This preparation is referenced from:

Starting Materials


Metallation Time (minutes)



Benzaldehyde, dimethylamine



Benzylbromide, methylisopropylamine



Benzophenone, methylisopropylamine



Piperonal, methyl tert-butylamine



Carbon dioxide, methyl tert-butylamine



Benzaldehyde, diethylamine



Benzaldehyde, dihexylamine



Benzophenone, azetidine



Benzophenone, piperidine



Cyclohexanone, piperidine



Iodopropane, 3-hydroxypiperidine



Benzophenone, perhydroazepine



a Isolated and characterized as hydrochlorides.

b Overall yield of stepwise procedure; the denitrosation was performed by bubbling gaseous hydrogen chloride into a benzene solution of the nitrosamine. This cleavage of nitrosamines is usually not as clean as the one with Raney nickel.

References and Notes
  1. Institüt für Organische Chemie der Justus Liebig-Universität, 6300 Giessen, Germany. Present address: Eidg. Techische Hochschule, Laboratorium für Organische Chemie, Universitätsstrabe 16, CH-8092 Zürich, Switzerland.
  2. H. Druckrey, R. Preussmann, S. Ivankovic, and D. Schmaehl, Z. Krebsforsch, 69, 103 (1967).
  3. P. N. Magee and J. M. Barnes, Adv. Cancer Res., 10, 163 (1967).
  4. M. Greenblatt and W. Lijinsky, J. Nat. Cancer Inst., 48, 1687 (1972).
  5. J. Kapfhammer and A. Matthes, Hoppe-Seylers Z. Physiol. Chem., 223, 43 (1933).
  6. S. O. Winthrop and L. G. Humber, J. Org. Chem., 26, 2834 (1961).
  7. A. M. Likhosherstov, K. S. Raevskii, A. S. Lebedeva, A. M. Kritsyn, and A. P. Skoldinov, Khim. Farm. Zh., 1, 30 (1967) [Chem. Abstr., 67, 90,642w (1967)].
  8. Review: D. Seebach and D. Enders, Angew. Chem., 87, 1 (1975); Angew. Chem. Int. Ed. Engl., 14, 15 (1975). Preliminary communications: D. Seebach and D. Enders, Angew. Chem., 84, 350, 1186, 1187 (1972) [Angew. Chem. Int. Ed. Engl., 11, 301, 1101, 1102 (1972)]; D. Seebach, D. Enders, B. Renger, and W. Bruegel, Angew. Chem., 85, 504 (1973) [Angew. Chem. Int. Ed. Engl., 12, 495 (1973)]. Full papers with experimental detail: D. Seebach and D. Enders, J. Med. Chem., 17, 1225 (1974); Chem. Ber., 108, 1293 (1975); D. Seebach, D. Enders, and B. Renger, Chem. Ber., 110, 1852 (1977); B. Renger, H.-O. Kalinowski, and D. Seebach, Chem. Ber., 110, 1866 (1977); D. Seebach, D. Enders, R. Dach, and R. Pieter, Chem. Ber., 110, 1879 (1977); B. Renger and D. Seebach, Chem. Ber., 110, 2334 (1977).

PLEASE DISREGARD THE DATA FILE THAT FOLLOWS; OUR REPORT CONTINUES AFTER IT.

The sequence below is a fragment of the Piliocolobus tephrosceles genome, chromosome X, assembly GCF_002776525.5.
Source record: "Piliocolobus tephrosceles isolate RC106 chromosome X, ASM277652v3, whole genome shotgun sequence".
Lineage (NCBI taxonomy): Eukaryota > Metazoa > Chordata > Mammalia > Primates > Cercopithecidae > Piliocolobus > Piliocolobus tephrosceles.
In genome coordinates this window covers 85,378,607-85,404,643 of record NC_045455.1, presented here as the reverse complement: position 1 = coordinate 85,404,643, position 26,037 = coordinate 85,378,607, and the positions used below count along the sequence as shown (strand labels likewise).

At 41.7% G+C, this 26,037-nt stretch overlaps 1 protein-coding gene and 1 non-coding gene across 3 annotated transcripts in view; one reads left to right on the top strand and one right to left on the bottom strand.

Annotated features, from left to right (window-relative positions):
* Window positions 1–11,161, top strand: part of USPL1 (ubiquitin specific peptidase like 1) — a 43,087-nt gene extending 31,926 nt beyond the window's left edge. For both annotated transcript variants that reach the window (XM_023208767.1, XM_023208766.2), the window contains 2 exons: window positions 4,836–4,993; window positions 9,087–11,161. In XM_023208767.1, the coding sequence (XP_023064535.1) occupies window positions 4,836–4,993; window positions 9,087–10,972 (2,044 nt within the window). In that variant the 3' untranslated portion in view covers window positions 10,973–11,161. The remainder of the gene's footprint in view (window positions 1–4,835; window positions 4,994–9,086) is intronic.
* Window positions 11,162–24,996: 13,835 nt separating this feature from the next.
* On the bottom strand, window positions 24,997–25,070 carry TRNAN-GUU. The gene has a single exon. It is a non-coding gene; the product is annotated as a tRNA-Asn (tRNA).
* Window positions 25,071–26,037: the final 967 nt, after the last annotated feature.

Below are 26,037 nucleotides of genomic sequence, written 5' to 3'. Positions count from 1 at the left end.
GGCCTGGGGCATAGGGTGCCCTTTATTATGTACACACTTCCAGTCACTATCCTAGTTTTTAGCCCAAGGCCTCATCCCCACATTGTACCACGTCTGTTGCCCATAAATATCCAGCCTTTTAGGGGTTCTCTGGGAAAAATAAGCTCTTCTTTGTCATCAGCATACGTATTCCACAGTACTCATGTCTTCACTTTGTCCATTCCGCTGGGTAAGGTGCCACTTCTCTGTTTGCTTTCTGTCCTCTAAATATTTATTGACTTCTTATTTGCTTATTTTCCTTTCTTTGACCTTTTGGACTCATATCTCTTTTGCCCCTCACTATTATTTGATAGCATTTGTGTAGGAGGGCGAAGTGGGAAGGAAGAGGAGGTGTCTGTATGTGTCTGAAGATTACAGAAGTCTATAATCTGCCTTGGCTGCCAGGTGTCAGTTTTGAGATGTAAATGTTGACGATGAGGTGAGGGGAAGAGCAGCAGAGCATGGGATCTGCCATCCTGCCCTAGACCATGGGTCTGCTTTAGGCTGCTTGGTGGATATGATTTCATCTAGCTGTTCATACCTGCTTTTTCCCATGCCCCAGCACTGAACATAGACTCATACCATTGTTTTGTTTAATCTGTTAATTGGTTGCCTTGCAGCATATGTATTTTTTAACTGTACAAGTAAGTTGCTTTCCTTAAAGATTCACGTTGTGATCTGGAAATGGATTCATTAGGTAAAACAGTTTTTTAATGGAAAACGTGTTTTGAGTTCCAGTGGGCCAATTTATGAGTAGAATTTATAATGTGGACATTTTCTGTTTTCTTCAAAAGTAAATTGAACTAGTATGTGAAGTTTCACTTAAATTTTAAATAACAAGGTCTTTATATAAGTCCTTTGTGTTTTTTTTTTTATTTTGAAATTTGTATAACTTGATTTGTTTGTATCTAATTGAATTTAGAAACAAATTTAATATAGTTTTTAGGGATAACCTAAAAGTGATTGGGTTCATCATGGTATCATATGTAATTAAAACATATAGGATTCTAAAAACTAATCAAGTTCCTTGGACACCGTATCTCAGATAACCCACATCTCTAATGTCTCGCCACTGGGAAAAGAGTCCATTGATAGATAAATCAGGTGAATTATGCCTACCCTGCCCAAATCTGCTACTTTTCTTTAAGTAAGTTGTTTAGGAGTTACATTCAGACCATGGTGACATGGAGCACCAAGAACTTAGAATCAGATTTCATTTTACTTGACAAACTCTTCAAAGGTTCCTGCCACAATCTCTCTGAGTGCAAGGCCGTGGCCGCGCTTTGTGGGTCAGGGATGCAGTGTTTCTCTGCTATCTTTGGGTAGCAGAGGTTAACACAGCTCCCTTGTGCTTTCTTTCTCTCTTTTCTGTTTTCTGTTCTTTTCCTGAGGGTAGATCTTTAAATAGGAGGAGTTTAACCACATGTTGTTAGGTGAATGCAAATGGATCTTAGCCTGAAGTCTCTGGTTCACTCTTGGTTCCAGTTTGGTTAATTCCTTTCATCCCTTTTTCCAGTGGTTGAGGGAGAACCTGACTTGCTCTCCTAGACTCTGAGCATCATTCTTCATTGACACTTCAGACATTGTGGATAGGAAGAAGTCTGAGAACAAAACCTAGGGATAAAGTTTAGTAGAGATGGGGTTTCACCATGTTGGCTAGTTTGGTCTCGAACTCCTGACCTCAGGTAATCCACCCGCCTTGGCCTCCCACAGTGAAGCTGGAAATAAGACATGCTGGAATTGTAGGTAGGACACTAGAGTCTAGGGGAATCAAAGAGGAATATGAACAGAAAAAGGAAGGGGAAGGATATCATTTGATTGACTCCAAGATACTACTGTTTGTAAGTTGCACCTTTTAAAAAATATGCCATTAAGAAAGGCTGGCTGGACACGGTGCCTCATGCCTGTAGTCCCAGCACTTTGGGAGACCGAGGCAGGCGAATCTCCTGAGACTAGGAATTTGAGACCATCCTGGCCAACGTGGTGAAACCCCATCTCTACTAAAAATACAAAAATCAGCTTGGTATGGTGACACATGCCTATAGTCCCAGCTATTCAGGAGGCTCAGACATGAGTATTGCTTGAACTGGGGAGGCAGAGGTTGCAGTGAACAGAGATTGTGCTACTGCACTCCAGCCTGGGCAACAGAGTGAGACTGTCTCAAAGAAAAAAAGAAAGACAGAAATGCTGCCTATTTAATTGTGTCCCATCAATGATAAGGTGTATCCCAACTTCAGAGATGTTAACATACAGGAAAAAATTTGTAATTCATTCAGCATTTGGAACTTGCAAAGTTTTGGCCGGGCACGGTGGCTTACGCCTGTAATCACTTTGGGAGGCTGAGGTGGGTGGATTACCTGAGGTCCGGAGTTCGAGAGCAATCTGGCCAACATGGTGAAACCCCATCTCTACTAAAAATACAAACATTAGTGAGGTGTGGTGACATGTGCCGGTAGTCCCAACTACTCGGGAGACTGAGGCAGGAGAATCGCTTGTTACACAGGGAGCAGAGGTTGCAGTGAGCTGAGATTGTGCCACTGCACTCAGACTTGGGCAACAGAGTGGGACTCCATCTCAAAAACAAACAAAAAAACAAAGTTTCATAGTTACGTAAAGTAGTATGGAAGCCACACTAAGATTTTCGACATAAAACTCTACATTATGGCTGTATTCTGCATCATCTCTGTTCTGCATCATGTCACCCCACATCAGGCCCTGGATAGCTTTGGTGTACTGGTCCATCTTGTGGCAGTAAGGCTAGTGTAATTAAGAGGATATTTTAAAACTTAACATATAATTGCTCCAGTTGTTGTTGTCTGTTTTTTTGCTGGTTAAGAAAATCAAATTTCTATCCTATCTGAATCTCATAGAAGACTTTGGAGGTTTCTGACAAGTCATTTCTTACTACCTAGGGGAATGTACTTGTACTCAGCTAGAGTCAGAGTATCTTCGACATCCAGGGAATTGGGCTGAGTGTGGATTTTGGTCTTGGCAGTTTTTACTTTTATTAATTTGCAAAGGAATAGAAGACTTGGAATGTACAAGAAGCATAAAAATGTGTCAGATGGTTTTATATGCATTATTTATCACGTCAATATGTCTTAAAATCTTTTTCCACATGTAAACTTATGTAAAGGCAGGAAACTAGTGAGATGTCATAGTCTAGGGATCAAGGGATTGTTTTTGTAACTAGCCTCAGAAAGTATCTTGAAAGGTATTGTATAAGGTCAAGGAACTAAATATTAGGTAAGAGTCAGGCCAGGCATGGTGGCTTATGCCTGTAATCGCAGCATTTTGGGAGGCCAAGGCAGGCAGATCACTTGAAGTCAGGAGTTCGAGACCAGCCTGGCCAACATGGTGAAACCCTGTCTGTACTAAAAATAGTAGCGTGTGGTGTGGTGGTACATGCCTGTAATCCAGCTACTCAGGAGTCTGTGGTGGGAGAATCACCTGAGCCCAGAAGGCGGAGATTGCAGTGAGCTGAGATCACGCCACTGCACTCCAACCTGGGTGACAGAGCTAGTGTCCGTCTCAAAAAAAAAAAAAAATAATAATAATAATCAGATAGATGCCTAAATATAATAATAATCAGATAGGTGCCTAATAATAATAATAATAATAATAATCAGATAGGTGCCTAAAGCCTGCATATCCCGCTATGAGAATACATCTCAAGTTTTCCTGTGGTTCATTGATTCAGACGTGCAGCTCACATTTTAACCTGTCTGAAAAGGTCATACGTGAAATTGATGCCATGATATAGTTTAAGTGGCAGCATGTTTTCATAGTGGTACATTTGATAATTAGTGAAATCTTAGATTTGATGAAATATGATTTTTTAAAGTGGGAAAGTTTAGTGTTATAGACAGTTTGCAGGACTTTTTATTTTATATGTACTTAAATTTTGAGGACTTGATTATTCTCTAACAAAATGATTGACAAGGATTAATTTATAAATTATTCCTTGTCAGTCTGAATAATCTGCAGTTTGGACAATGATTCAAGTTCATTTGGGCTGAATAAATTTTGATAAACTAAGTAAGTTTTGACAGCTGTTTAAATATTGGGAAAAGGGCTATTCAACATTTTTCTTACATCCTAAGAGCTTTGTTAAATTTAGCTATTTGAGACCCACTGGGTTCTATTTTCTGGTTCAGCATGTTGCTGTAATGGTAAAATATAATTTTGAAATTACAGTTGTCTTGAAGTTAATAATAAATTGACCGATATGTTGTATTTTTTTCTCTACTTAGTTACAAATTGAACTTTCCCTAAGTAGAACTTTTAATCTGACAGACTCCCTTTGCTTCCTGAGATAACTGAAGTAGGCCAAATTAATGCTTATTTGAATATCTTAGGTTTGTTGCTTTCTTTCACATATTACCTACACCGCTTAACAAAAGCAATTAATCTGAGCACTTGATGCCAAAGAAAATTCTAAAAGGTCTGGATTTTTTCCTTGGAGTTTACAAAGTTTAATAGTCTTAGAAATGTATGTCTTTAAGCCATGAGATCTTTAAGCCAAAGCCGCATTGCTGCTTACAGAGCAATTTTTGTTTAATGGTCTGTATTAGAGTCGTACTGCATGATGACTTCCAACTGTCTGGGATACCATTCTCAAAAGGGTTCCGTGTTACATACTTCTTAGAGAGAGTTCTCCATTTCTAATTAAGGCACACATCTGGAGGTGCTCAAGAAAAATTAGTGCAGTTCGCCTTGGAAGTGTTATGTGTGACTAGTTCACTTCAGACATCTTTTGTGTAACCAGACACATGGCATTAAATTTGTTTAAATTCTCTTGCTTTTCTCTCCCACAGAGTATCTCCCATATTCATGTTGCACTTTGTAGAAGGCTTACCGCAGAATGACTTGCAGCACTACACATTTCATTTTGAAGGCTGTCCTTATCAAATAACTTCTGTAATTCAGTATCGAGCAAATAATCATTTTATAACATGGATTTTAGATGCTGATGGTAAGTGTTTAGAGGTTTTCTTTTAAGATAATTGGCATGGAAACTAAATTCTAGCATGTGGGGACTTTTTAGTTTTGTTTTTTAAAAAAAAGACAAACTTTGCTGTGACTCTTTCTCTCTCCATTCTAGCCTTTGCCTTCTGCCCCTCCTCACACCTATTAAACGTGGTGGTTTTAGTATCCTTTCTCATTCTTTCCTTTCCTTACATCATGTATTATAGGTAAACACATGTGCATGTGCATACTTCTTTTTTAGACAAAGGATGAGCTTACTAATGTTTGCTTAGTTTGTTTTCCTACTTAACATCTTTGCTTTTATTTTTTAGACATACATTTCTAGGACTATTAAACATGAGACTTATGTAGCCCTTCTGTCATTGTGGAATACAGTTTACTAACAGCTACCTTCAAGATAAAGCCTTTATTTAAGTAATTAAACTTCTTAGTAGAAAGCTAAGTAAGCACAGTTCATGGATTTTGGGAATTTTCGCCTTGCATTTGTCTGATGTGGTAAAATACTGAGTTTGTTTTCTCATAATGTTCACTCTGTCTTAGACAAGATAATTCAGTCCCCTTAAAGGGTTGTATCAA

9. D. Seebach and M. Kolb, Chem. Ind. (London), 687 (1974), 910 (1975).
  10. R. R. Fraser and T. B. Grindley, Can. J. Chem., 53, 2465 (1975); R. R. Fraser, T. B. Grindley, and S. Passannanti, Can. J. Chem., 53, 2473 (1975); D. H. R. Barton, R. D. Bracho, A. A. L. Gunatilaka, and D. A. Widdowson, J. Chem. Soc., Perkin Trans. I, 579 (1975); J. E. Baldwin, S. E. Branz, R. F. Gomez, P. L. Kraft, A. J. Sinskey, and S. R. Tannenbaum, Tetrahedron Lett., 333 (1976). R. R. Fraser and S. Passananti, Synthesis, 540 (1976).

Chemical Abstracts Nomenclature (Collective Index Number);
(Registry Number)


ethanol (64-17-5)

hydrogen chloride (7647-01-0)

Benzene (71-43-2)

methanol (67-56-1)

diethyl ether (60-29-7)

hydrogen (1333-74-0)

sodium hydroxide (1310-73-2)

magnesium (7439-95-4)

Cyclohexanone (108-94-1)

sodium carbonate (497-19-8)

carbon dioxide (124-38-9)

benzaldehyde (100-52-7)

Raney nickel (7440-02-0)

acetone (67-64-1)

carbon (7782-42-5)

potassium hydroxide (1310-58-3)

Benzophenone (119-61-9)

piperidine (110-89-4)

ethyl nitrite (109-95-5)

diethylamine (109-89-7)

dimethylamine (124-40-3)

Benzylbromide (100-39-0)

n-butyllithium (109-72-8)

piperonal (120-57-0)

Tetrahydrofuran (109-99-9)

lithium aluminum hydride (16853-85-3)

pyrrolidine (123-75-1)

hexane (110-54-3)

nitrosamine (35576-91-1)

argon (7440-37-1)

calcium hydride (7789-78-8)

methylisopropylamine (4747-21-1)

Azetidine (503-29-7)

lithium diisopropylamide (4111-54-0)

diisopropylamine (108-18-9)

2-Pyrrolidinemethanol, α,α-diphenyl-, (±)- (112068-01-6)

N-nitrosopyrrolidine (930-55-2)

Iodopropane (107-08-4)

3-hydroxypiperidine (6859-99-0)

perhydroazepine (111-49-9)

methyl tert-butylamine (14610-37-8)

dihexylamine (143-16-8)